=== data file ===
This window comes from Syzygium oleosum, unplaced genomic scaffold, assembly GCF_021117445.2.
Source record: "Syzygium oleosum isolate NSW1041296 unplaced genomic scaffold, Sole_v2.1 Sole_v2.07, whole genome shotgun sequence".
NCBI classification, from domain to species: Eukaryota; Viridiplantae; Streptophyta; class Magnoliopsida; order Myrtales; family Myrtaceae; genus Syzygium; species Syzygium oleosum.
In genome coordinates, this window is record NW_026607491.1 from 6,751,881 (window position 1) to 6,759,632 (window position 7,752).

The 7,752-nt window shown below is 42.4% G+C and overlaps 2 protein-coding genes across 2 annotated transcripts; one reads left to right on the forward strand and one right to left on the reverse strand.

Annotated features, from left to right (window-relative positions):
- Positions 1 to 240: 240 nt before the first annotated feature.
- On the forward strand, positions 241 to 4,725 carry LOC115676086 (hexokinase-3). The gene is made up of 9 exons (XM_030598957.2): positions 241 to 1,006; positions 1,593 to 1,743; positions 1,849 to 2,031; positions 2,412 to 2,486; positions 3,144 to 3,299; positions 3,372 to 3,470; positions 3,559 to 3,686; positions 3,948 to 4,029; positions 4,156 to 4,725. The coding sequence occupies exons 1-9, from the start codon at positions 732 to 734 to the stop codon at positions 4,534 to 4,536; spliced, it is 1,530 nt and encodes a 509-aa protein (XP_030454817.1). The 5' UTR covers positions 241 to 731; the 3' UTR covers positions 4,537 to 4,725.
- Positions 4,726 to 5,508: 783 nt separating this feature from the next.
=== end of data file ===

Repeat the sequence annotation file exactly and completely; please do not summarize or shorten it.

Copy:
This window comes from Syzygium oleosum, unplaced genomic scaffold, assembly GCF_021117445.2.
Source record: "Syzygium oleosum isolate NSW1041296 unplaced genomic scaffold, Sole_v2.1 Sole_v2.07, whole genome shotgun sequence".
NCBI classification, from domain to species: Eukaryota; Viridiplantae; Streptophyta; class Magnoliopsida; order Myrtales; family Myrtaceae; genus Syzygium; species Syzygium oleosum.
In genome coordinates, this window is record NW_026607491.1 from 6,751,881 (window position 1) to 6,759,632 (window position 7,752).

The 7,752-nt window shown below is 42.4% G+C and overlaps 2 protein-coding genes across 2 annotated transcripts; one reads left to right on the forward strand and one right to left on the reverse strand.

Annotated features, from left to right (window-relative positions):
- Positions 1 to 240: 240 nt before the first annotated feature.
- On the forward strand, positions 241 to 4,725 carry LOC115676086 (hexokinase-3). The gene is made up of 9 exons (XM_030598957.2): positions 241 to 1,006; positions 1,593 to 1,743; positions 1,849 to 2,031; positions 2,412 to 2,486; positions 3,144 to 3,299; positions 3,372 to 3,470; positions 3,559 to 3,686; positions 3,948 to 4,029; positions 4,156 to 4,725. The coding sequence occupies exons 1-9, from the start codon at positions 732 to 734 to the stop codon at positions 4,534 to 4,536; spliced, it is 1,530 nt and encodes a 509-aa protein (XP_030454817.1). The 5' UTR covers positions 241 to 731; the 3' UTR covers positions 4,537 to 4,725.
- Positions 4,726 to 5,508: 783 nt separating this feature from the next.